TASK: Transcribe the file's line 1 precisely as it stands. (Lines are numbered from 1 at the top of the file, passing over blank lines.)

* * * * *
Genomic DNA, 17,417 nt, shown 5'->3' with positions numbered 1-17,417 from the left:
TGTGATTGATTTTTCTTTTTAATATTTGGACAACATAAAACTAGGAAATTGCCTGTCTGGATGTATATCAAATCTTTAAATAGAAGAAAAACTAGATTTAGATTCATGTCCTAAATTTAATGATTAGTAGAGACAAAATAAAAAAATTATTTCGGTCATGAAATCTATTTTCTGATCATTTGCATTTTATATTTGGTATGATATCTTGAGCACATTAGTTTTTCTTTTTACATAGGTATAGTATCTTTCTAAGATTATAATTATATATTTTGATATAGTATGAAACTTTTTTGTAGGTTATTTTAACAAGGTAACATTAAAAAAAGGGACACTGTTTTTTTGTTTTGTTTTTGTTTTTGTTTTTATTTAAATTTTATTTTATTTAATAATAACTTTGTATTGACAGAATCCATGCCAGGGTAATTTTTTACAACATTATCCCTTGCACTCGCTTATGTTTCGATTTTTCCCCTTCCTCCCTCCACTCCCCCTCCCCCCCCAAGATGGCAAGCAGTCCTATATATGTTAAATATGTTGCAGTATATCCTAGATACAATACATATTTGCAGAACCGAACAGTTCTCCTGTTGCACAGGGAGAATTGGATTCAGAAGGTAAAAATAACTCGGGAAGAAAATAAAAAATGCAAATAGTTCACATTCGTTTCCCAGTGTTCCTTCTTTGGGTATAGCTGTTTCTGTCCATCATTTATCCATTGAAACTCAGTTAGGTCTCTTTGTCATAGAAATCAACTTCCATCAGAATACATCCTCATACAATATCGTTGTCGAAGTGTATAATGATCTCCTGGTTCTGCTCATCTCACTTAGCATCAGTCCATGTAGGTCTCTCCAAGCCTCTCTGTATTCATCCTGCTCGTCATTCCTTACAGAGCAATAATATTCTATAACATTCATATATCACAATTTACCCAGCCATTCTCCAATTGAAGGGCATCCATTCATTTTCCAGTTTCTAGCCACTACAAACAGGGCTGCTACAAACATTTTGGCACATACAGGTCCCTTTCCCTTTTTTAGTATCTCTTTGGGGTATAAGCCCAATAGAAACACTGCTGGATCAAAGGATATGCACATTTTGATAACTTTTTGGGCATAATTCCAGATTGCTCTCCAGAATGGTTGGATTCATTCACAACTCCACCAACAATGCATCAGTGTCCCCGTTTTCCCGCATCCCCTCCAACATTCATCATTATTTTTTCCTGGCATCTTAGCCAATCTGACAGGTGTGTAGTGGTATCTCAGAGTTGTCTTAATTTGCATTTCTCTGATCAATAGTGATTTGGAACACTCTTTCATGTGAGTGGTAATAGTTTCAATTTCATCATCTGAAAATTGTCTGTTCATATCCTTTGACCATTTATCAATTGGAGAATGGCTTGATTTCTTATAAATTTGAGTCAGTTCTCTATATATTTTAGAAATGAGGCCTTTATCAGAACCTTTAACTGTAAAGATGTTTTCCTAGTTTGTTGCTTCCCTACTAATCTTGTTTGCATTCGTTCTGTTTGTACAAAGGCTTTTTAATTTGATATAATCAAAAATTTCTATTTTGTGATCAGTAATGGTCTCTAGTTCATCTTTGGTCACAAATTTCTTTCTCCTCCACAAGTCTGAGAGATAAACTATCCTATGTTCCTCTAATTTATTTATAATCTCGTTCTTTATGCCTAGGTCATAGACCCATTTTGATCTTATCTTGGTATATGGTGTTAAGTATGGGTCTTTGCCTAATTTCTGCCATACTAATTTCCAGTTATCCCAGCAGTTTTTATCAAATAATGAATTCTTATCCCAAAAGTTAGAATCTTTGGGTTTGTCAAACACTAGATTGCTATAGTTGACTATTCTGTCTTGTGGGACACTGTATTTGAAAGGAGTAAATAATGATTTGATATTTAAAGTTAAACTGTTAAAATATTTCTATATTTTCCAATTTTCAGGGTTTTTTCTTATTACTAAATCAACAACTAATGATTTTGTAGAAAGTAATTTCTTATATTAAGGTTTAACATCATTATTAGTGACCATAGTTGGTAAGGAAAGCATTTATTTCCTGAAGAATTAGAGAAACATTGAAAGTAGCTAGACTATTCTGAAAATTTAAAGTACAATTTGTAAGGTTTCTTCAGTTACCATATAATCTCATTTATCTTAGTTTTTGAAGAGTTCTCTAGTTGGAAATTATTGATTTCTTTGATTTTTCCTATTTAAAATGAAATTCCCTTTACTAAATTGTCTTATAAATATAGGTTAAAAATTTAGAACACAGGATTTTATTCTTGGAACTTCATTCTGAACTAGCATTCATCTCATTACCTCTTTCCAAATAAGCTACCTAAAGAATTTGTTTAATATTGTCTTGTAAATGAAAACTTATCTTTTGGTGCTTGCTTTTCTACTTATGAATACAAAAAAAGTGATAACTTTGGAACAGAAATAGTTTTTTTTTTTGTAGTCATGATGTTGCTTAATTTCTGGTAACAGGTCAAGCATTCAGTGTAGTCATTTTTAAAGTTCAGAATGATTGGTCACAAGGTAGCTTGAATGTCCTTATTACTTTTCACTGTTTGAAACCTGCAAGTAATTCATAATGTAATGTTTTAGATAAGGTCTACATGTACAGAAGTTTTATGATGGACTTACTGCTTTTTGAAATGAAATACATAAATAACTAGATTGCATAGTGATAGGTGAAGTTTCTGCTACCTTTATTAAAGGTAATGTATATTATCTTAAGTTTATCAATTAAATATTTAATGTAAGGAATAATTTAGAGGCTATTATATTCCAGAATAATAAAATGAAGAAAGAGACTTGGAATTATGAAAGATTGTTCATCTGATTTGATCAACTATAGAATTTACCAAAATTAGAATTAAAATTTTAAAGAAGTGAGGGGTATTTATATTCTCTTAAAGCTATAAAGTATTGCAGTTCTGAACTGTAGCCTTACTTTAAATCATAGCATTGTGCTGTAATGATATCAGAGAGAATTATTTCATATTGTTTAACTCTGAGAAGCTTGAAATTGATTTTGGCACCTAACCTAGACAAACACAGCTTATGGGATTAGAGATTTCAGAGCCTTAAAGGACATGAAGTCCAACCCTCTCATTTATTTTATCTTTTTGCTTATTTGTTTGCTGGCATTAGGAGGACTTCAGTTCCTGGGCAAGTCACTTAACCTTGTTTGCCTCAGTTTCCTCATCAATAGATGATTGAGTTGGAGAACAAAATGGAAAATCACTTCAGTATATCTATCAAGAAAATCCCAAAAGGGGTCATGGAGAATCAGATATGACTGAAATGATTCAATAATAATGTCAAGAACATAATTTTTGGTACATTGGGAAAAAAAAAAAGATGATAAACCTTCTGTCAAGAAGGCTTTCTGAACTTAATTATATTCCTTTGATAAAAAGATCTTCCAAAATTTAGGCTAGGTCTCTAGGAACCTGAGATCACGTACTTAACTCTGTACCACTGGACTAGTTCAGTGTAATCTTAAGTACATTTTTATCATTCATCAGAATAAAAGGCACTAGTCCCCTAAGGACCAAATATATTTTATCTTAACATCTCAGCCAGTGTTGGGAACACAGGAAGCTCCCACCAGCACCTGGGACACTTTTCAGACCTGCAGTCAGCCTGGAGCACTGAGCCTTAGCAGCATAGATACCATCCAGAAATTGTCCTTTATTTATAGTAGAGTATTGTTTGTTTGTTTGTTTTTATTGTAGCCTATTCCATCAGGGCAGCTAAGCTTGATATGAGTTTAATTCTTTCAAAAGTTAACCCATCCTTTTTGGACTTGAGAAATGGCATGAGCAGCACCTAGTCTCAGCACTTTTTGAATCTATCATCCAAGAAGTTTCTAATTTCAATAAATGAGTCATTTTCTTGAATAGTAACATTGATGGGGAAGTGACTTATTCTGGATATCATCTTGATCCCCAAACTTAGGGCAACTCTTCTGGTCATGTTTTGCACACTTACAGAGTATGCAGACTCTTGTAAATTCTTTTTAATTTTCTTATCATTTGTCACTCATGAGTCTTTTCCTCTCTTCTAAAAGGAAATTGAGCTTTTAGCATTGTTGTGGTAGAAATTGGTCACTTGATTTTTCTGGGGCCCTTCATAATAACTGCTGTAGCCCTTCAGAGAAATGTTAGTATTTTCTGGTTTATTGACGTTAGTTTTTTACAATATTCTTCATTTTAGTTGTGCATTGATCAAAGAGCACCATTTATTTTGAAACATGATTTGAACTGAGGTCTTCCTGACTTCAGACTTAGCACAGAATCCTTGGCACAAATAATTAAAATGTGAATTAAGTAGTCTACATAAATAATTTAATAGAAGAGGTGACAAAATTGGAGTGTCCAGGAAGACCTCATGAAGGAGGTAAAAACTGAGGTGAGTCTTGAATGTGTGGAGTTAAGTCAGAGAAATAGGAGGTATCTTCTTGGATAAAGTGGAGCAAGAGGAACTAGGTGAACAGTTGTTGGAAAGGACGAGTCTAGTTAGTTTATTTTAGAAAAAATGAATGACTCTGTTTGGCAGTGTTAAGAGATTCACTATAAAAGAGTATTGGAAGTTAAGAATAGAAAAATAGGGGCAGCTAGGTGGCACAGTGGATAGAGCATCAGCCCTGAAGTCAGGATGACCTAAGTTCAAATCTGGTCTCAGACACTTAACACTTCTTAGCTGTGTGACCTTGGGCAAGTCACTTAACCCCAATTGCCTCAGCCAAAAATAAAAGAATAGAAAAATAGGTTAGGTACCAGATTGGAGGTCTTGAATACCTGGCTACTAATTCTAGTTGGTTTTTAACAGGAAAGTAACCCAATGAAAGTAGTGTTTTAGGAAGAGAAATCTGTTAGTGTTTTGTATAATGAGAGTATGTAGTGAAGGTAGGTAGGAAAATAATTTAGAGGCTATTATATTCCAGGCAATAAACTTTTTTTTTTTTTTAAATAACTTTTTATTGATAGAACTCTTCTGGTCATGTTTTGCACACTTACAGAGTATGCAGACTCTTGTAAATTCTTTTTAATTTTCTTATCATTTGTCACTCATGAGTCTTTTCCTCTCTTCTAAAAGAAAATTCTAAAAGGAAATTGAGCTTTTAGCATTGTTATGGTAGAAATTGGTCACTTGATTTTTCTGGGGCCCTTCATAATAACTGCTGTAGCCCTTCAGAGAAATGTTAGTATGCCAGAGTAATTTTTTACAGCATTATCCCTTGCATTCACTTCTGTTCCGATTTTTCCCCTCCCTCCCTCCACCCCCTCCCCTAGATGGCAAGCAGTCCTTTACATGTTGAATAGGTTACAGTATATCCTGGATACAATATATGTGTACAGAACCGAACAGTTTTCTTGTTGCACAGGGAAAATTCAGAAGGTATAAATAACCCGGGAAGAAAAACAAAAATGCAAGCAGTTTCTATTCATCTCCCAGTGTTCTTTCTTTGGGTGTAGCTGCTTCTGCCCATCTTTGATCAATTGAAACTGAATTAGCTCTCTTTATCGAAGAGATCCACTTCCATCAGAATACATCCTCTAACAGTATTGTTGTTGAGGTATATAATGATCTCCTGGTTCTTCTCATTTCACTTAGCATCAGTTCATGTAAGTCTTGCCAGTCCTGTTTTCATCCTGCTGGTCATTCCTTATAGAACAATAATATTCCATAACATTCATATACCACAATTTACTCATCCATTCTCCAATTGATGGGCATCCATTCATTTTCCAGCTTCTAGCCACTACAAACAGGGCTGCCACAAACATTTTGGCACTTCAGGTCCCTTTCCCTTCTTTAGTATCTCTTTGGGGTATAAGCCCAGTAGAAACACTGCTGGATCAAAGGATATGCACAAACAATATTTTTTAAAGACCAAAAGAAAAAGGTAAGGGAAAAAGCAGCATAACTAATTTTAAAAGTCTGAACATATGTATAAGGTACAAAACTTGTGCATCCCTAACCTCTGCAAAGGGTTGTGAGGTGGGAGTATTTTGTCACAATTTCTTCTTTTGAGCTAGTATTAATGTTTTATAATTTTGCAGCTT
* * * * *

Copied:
Genomic DNA, 17,417 nt, shown 5'->3' with positions numbered 1-17,417 from the left: